Vitamin check: Ensuring health supplements are what they are claim to be


  • Nation
  • Saturday, 14 Jul 2007

newsdesk@thestar.com.my 

KUALA LUMPUR: The Health Ministry will conduct an exercise to verify the vitamin and mineral content in health supplements as claimed by manufacturers. 

Its minister Datuk Seri Dr Chua Soi Lek told The Star that the assessment would take three months and would be carried out by its food quality and safety, and pharmaceutical services divisions. 

“There are plenty of vitamins and minerals as claimed, but nobody knows whether this is true or not. It is a long-term continuous exercise,” he said.  

He said that another reason for the study was because vitamins or minerals when consumed excessively can sometimes do “more harm than good.” 

“A study indicates that 20% of Malaysians, mostly in urban areas, are fond of taking food supplements,” he said, adding that the ministry was increasingly concerned about food quality and safety.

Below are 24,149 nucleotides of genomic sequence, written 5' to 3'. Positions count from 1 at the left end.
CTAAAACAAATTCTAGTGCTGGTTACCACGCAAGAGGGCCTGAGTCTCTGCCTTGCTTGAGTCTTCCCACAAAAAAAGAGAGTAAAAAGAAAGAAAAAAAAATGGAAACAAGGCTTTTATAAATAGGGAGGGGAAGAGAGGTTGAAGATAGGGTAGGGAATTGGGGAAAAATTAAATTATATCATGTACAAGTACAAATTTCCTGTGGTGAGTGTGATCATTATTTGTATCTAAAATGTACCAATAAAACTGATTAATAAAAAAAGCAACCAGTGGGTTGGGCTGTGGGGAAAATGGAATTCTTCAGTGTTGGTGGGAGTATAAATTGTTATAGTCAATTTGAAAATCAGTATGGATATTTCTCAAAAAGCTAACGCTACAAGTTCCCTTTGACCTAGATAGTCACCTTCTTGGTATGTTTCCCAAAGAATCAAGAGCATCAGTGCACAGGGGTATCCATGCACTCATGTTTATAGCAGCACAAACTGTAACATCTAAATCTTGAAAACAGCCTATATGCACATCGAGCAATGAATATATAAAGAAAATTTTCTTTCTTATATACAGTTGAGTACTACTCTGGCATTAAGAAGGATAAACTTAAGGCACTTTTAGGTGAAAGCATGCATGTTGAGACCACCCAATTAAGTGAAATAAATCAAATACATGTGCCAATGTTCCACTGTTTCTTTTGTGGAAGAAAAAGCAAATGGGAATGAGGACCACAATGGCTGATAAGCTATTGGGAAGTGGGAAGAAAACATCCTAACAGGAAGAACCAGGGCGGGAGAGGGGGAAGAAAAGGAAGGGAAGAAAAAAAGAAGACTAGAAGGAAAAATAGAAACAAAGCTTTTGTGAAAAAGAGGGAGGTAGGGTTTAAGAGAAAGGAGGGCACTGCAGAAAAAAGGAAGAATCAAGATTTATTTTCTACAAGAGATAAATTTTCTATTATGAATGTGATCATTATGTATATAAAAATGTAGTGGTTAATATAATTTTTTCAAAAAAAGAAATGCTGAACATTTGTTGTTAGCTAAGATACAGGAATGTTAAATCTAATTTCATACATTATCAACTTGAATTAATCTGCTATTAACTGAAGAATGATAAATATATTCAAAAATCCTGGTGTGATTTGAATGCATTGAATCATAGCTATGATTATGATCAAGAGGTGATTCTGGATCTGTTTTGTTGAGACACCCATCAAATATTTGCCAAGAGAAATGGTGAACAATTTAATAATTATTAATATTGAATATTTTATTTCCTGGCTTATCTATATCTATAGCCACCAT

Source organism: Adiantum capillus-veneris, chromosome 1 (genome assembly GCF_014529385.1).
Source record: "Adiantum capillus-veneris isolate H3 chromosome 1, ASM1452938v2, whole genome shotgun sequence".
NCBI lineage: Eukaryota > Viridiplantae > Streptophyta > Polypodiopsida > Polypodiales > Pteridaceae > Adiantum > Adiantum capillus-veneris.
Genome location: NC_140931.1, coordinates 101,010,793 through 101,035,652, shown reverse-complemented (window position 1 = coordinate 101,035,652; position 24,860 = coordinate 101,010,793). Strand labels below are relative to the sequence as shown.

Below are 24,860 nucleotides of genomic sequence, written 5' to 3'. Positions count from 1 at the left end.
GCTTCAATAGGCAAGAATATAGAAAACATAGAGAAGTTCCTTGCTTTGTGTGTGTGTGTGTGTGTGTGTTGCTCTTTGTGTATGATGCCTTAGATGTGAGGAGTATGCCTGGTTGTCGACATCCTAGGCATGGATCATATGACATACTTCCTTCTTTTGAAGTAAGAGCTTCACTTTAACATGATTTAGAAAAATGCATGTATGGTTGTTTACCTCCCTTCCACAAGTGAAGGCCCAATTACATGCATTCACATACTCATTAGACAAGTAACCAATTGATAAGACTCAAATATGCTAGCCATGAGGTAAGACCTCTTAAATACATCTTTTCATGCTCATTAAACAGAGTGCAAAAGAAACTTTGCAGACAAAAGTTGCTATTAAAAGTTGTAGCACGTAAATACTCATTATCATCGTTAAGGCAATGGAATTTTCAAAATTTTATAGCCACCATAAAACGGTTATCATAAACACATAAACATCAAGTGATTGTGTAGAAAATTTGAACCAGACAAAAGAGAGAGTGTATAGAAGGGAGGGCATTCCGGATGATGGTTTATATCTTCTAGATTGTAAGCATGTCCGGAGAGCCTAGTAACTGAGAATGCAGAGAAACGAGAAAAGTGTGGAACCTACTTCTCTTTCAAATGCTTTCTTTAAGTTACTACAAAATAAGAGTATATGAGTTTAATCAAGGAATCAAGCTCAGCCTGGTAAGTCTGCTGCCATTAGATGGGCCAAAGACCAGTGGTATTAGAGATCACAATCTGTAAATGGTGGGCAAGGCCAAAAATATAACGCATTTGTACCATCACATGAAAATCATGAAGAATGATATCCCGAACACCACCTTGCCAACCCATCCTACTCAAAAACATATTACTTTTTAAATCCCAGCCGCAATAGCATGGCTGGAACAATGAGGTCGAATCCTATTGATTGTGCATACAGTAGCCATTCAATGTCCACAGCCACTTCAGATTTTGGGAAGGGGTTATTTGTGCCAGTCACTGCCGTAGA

According to the Malaysian Dietary Supplement Association, Malaysians spend between RM50 and RM100 a month on health supplements. 

The association found that vitamins C, E, B complex, multivitamins, folic acid and calcium are among the more popular dietary supplements, while evening primrose oil, Omega 3 fish oil, gingko biloba, royal jelly and cod liver oil make up popular natural supplements.  

In a report, the association stated that the health supplement and traditional medicine industry in the country was worth RM4.5bil, with an annual growth rate of 10% to 12%. 

Dr Chua also disclosed that the World Health Organisation has selected Malaysia as its Global Service Centre where administrative and financial services for all WHO offices worldwide will be handled.  

He said that Kuala Lumpur was chosen from a shortlist which included Chennai, New Delhi and Manila. 

Renovations on the office would begin in October with training and competency operations. The initial workforce is expected to be between 15 and 20 WHO officers from Geneva, and 70 to 80 local employees.  

Dr Chua said full operations were expected to begin next year while staff intake would be conducted in stages until the end of 2009 when the Global Service Centre should employ about 200 locals.  

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